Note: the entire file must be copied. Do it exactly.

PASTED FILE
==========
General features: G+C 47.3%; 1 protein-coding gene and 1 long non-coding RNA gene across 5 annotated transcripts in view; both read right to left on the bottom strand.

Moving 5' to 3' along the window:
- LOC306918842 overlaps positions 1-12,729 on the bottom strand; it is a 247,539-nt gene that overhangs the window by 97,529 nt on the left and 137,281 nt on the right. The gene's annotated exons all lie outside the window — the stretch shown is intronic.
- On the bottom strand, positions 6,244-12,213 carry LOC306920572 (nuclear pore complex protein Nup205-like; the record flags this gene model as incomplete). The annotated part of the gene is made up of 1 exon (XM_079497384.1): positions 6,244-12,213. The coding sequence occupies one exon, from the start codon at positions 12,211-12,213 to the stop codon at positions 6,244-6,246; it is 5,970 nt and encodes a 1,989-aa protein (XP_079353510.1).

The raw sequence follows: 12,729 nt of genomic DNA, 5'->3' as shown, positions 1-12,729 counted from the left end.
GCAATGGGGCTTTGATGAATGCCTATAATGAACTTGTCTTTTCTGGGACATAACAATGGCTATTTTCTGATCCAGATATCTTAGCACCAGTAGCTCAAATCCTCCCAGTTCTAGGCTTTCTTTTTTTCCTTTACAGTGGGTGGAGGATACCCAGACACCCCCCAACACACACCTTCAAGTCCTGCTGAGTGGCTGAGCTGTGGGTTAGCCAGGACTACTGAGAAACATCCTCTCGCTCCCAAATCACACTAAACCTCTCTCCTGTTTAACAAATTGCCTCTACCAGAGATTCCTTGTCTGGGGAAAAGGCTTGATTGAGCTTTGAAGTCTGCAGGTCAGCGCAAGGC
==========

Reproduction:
General features: G+C 47.3%; 1 protein-coding gene and 1 long non-coding RNA gene across 5 annotated transcripts in view; both read right to left on the bottom strand.

Moving 5' to 3' along the window:
- LOC306918842 overlaps positions 1-12,729 on the bottom strand; it is a 247,539-nt gene that overhangs the window by 97,529 nt on the left and 137,281 nt on the right. The gene's annotated exons all lie outside the window — the stretch shown is intronic.
- On the bottom strand, positions 6,244-12,213 carry LOC306920572 (nuclear pore complex protein Nup205-like; the record flags this gene model as incomplete). The annotated part of the gene is made up of 1 exon (XM_079497384.1): positions 6,244-12,213. The coding sequence occupies one exon, from the start codon at positions 12,211-12,213 to the stop codon at positions 6,244-6,246; it is 5,970 nt and encodes a 1,989-aa protein (XP_079353510.1).

The raw sequence follows: 12,729 nt of genomic DNA, 5'->3' as shown, positions 1-12,729 counted from the left end.
GCAATGGGGCTTTGATGAATGCCTATAATGAACTTGTCTTTTCTGGGACATAACAATGGCTATTTTCTGATCCAGATATCTTAGCACCAGTAGCTCAAATCCTCCCAGTTCTAGGCTTTCTTTTTTTCCTTTACAGTGGGTGGAGGATACCCAGACACCCCCCAACACACACCTTCAAGTCCTGCTGAGTGGCTGAGCTGTGGGTTAGCCAGGACTACTGAGAAACATCCTCTCGCTCCCAAATCACACTAAACCTCTCTCCTGTTTAACAAATTGCCTCTACCAGAGATTCCTTGTCTGGGGAAAAGGCTTGATTGAGCTTTGAAGTCTGCAGGTCAGCGCAAGGC